A curiosity is the matter of instruments "Fabriquées specialement pour l'Espagne et les Colonies." Which colonies? Based on the illustrations and price scheme, the instruments in that category were the cheaper ebony and boxwood models. The implication is that, like Spain, the colonized locations might require instruments made to adjust to hotter climates. However, ebony and boxwood are not necessarily ideal materials for instruments to be exported anywhere with the idea that they might be less prone to mechanical failure. One must wonder why the vulcanite (ebonite) instruments suitable for varied conditions are not offered in this category, although they are recommended for hot climates in the catalog's opening descriptive preface cited below.
The fact that the Martin Thibouville catalog designates instruments for export to "les Colonies" and displays the phrase "Commission Exportation" on the cover suggests that this firm was particularly interested in developing or specializing in export sales. That conclusion is further supported by the catalog's preface, which describes the company's roots, wares, awards, attractive prices, and so forth. In addition to the French original, the preface is translated into English, Italian, Spanish, and Portuguese. German is curiously absent. Does that suggest export aimed largely westward? One may wonder if the firm hopefully anticipated "Albert System " sales in the United States, where the term "Albert System" was relatively common. Who in 1890 Europe would likely have responded well to "Albert System" clarinet advertising when even the Albert factory in Brussels used the term only for a saxophone octave key mechanism?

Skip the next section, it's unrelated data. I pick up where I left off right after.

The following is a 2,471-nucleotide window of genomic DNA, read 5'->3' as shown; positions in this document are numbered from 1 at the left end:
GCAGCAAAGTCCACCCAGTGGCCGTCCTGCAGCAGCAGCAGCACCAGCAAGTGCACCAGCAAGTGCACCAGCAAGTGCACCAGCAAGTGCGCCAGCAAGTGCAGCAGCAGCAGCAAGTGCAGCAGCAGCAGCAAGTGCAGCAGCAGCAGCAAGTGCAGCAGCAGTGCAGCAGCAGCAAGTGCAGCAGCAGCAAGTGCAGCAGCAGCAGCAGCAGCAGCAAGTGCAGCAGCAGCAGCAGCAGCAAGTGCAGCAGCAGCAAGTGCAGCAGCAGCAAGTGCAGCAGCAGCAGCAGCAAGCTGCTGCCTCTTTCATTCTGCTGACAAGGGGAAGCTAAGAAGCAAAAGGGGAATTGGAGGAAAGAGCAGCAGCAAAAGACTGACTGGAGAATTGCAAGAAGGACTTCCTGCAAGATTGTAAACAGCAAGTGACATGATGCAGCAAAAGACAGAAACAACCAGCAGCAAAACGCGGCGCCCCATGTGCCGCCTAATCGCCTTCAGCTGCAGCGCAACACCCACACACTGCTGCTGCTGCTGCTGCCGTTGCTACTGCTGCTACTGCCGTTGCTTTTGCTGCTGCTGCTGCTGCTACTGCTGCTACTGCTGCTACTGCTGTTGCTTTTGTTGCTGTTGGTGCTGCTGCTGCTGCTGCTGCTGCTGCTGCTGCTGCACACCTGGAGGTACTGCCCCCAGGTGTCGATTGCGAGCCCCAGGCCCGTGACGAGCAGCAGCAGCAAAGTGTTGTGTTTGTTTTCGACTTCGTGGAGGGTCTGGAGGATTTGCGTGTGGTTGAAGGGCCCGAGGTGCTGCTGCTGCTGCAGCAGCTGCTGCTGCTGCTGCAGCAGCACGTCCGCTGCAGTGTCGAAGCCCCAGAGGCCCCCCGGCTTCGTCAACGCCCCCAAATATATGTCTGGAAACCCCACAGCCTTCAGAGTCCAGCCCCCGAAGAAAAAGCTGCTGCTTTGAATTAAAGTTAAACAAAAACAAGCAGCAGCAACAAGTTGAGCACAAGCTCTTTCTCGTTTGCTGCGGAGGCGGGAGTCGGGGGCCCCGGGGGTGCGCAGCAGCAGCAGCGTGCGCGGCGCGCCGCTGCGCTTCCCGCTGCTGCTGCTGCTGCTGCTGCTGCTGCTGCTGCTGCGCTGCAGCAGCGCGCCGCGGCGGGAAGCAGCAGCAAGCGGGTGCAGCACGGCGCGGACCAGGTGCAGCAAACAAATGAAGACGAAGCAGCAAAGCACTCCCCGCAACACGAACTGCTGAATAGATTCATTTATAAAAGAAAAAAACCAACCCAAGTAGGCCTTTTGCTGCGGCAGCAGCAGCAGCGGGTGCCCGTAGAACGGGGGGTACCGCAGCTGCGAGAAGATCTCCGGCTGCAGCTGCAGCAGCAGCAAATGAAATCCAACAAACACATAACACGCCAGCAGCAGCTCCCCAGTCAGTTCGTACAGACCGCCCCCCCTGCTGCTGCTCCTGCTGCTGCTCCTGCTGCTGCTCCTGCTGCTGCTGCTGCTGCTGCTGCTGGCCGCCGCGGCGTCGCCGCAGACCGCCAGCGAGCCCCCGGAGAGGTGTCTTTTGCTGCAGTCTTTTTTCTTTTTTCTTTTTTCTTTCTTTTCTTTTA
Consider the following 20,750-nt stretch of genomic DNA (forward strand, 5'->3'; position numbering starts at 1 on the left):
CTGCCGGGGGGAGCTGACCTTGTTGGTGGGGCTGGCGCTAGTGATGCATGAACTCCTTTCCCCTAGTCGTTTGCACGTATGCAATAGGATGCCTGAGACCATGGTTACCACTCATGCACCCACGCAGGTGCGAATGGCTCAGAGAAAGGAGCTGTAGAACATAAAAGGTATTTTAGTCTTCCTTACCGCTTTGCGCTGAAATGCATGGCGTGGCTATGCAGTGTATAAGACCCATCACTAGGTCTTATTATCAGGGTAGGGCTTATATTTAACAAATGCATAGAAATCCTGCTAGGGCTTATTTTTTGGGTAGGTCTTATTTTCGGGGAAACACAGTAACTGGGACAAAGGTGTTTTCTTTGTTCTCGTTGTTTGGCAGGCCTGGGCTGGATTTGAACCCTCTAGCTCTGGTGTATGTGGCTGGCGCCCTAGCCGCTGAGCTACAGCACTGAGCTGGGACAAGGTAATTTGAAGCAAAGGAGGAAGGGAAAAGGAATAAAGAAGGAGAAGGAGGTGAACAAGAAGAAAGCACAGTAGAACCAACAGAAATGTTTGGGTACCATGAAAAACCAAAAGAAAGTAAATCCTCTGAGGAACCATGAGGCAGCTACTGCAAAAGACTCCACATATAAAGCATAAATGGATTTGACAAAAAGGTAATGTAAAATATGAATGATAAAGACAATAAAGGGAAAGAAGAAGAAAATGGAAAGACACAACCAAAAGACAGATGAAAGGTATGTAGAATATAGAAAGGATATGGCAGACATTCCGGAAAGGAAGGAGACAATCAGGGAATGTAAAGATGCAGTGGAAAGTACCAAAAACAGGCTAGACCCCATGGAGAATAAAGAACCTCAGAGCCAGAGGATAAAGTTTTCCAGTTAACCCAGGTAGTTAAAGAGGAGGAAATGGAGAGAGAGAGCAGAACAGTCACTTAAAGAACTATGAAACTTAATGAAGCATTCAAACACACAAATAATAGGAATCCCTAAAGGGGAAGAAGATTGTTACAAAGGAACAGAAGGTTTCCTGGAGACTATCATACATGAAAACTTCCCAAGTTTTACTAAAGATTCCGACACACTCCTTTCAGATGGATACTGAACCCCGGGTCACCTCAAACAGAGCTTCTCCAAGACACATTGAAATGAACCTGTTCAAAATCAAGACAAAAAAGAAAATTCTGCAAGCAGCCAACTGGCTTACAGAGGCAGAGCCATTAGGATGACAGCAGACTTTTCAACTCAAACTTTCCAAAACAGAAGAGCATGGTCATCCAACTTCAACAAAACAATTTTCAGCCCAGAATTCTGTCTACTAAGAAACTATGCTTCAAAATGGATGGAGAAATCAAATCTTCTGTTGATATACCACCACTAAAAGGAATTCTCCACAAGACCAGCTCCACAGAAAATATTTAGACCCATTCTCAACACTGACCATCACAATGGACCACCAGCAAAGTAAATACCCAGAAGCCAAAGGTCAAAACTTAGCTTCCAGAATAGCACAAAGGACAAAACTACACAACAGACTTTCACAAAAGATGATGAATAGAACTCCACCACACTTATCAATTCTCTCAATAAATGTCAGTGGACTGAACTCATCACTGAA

The Martin Thibouville catalog is the earliest European sales catalog in the Miller Collection to advertise any clarinets as Albert System, and it raises more Albert questions than it is likely to answer. What did Martin Thibouville Ainé mean by "Système Albert" in 1890? Their eleven models so captioned are all pictured as having the wrap-around register key that opens on the front with the principal rank toneholes. None of their other similar thirteen-to-fifteen-keyed clarinets has that feature, according to the illustrations. Did that one key design justify the Albert designation at Martin Thibouville? It is doubtful that anybody then or today has used the term Albert System to refer to any specific keywork element.
In conclusion, despite this unusual early French example citing so-called Albert System clarinets, it is perhaps accurate to reaffirm that no such system by that name actually exists as a specific type having been devised by anybody named Albert. Any or all instruments casually identified as Albert System are simply various improved versions of Müller thirteen-keyed instruments of the early nineteenth century. In common parlance, the term "Albert System" has always included any nearly-obsolete modern non-Boehm system clarinets other than those very elaborate multikeyed Oehler and similar models still used by Germanic classical players.